The saying goes that size matters – but weight matters more. If you want to go far. This is why EVs don’t. Even the really little ones – like Chevy’s Bolt, which is even smaller than a subcompact car like the Hyundai Accent – only go about half as far as their size-equivalents. Viz, 259 miles for the 3,589 lb. Bolt vs. 487 (on the highway) for the 2,679 lb. Accent.
That’s because a gallon of gas weighs about six pounds, which means a full tank of gas (12 gallons) in the Accent weighs 72 pounds. A great deal of energy is stored in those 72 gallons of gasoline – or even just six pounds. One gallon will power a car like the Accent some 40 miles down the highway and part of the reason for that is that as you burn it, there is less of it – and so, less weight to keep moving. After a car like the Accent has used up half a tank – about six gallons – it is carrying around half the fuel weight it began the trip with.
It takes a great deal more weight – that is never shed – to power an EV the same distance. A small EV like the Bolt is weighed down by the gas tank equivalent of about 1,000 pounds of battery pack – and in fact, it’s not equivalent, because the Bolt would probably need another several hundred pounds of battery pack to be capable of powering its electric motor for nearly 500 highway miles.
It takes 1,000 pounds of battery to propel the Bolt the same 40 miles, because whether it’s fully charged or just barely, with the electric equivalent of only 40 miles of range remaining – it is always lugging around every ounce of that 1,000 pounds. An EV battery pack does not get lighter as it is discharged even though electricity is essentially weightless. But the storage medium – the battery – is not. No matter how much electricity you burn, the weight of the battery remains the same.
And that weight is always a literal drag on how far the EV can go.
To fully appreciate just how weight-wasteful EV battery packs are, let’s consider an equivalence. How far down the road would 1,000 pounds of gasoline take a car like the Hyundai Accent? Well, 1,000 pounds of gas at about six pounds per gallon works out to about 160 gallons of gas, or about 14 full tanks.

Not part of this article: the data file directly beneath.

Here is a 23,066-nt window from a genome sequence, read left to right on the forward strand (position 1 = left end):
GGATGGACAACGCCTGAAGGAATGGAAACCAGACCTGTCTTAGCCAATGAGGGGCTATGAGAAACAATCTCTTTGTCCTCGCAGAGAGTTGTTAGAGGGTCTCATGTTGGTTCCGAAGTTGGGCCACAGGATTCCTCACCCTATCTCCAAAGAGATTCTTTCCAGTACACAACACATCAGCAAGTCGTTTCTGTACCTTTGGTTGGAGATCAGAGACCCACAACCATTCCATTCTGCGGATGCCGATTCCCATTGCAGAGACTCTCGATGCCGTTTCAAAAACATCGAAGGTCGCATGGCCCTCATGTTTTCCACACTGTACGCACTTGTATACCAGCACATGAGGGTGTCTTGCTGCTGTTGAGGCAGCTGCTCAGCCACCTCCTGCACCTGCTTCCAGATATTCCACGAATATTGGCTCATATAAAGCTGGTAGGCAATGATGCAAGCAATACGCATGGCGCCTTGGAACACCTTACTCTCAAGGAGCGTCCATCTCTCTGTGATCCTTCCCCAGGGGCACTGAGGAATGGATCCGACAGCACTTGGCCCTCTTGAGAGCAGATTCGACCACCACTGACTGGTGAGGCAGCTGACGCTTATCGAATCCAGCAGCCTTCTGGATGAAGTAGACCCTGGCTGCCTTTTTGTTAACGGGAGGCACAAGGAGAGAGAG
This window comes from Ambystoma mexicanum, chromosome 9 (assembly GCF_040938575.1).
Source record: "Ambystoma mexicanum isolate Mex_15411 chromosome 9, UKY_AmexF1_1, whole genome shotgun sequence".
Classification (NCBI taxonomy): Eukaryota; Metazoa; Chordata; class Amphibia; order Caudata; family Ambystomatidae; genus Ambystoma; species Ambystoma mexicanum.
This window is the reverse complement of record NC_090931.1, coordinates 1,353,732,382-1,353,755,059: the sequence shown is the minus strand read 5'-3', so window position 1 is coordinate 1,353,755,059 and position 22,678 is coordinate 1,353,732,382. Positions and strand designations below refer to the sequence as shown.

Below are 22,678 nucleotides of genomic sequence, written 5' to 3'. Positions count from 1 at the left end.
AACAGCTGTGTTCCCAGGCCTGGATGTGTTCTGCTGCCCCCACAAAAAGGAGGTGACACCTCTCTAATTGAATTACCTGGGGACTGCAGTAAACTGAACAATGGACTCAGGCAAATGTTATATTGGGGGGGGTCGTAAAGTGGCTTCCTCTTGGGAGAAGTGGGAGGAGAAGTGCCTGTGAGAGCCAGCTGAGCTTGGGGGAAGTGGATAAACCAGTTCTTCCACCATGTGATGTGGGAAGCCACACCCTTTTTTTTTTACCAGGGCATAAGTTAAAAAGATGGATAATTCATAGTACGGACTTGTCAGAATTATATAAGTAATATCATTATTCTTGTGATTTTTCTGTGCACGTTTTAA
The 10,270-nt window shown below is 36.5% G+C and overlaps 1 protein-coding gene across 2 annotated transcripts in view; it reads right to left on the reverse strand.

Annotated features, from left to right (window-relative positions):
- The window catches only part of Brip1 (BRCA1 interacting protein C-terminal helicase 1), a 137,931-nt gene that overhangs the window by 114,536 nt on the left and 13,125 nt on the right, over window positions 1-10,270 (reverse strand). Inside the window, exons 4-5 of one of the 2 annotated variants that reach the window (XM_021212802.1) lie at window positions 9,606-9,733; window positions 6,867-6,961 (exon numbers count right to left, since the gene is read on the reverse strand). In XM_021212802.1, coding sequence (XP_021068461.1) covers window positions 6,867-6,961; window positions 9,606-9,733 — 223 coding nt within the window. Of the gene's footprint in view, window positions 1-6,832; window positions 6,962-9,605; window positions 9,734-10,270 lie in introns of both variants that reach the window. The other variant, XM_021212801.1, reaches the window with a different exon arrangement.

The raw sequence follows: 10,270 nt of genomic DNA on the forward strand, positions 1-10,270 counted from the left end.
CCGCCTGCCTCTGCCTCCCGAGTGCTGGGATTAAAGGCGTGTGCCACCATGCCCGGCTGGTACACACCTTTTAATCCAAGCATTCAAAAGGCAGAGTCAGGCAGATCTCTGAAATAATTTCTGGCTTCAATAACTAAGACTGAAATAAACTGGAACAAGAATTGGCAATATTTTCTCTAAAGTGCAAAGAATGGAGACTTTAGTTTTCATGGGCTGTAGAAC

The Accent is rated by the EPA as being able to travel about 41 highway miles on a gallon of gas. Thus, the Accent could be driven some 6,560 miles on a “tank-equivalent” of one Bolt-sized EV battery pack.
This is why the Accent only needs to carry about 72 pounds (or 12 gallons) of gas to be able to travel almost twice as far as the Bolt. Put another way, the latter must lug around the energy equivalent of about 13 times the weight to be able to go about half as far.
If this is “efficient” – which we’re told EVs are – I’d hate to think what an inefficient EV would look like.
The usual retort is that EVs use less energy – i.e., electricity – to travel a given distance but this evades the issued of the weight needed to store that energy. Not to mention the quantity – of materials that go into every EV battery – as well as into producing the power for EV batteries – a subject this column has addressed previously. But the point as regards this topic is that weight is the natural enemy of efficiency and that is why EVs aren’t efficient. It is why it will be hard for them to ever be efficient.
Long-distance runners – whether they are bipedal or mechanical – are always light.
But the dilemma as regards EVs is that they are all very heavy. And so always inefficient. This will remain the case absent an as-yet-unknown alternative way to store enough electricity to propel an EV even half as far as any non-EV that weighs 1,000 pounds less can go.
If a way could be found to store the energy equivalent of 72 pounds of gasoline in a 100 pound battery pack, then you’d have something very different. An EV like the Bolt would then weigh the same or even less than a non-electric equivalent like the Accent. It would not need a motor as powerful – and heavy – as the one that currently propels it in order to deliver the same performance, because it would be almost 1,000 pounds lighter. And for that reason, it would be vastly more efficient. It would probably be able to travel at least as far as the Accent can and perhaps even farther on less electricity than the current Bolt burns up to travel about half as far.
But there is no indication that such a “breakthrough” is imminent. Instead, EV batteries are being made even larger – and heavier – in order to store enough power to propel electric trucks and SUVs rather than cars, because cars have only so much room for batteries and so only have so much range. You can put more battery in a big truck. But then it is a heavier truck – viz, the three-ton half-ton pick-up, Ford’s F-150 Lightning – and it doesn’t go very far, either. But it can tout quickness (briefly) and capability (also briefly) so as to distract attention – look! a squirrel! – from its built-in inefficiency.
It’s like expecting someone to win the Boston Marathon with a 100 pound plate from the gym strapped to his back.
Worse, it’s like pretending such a thing is even possible.
. . .
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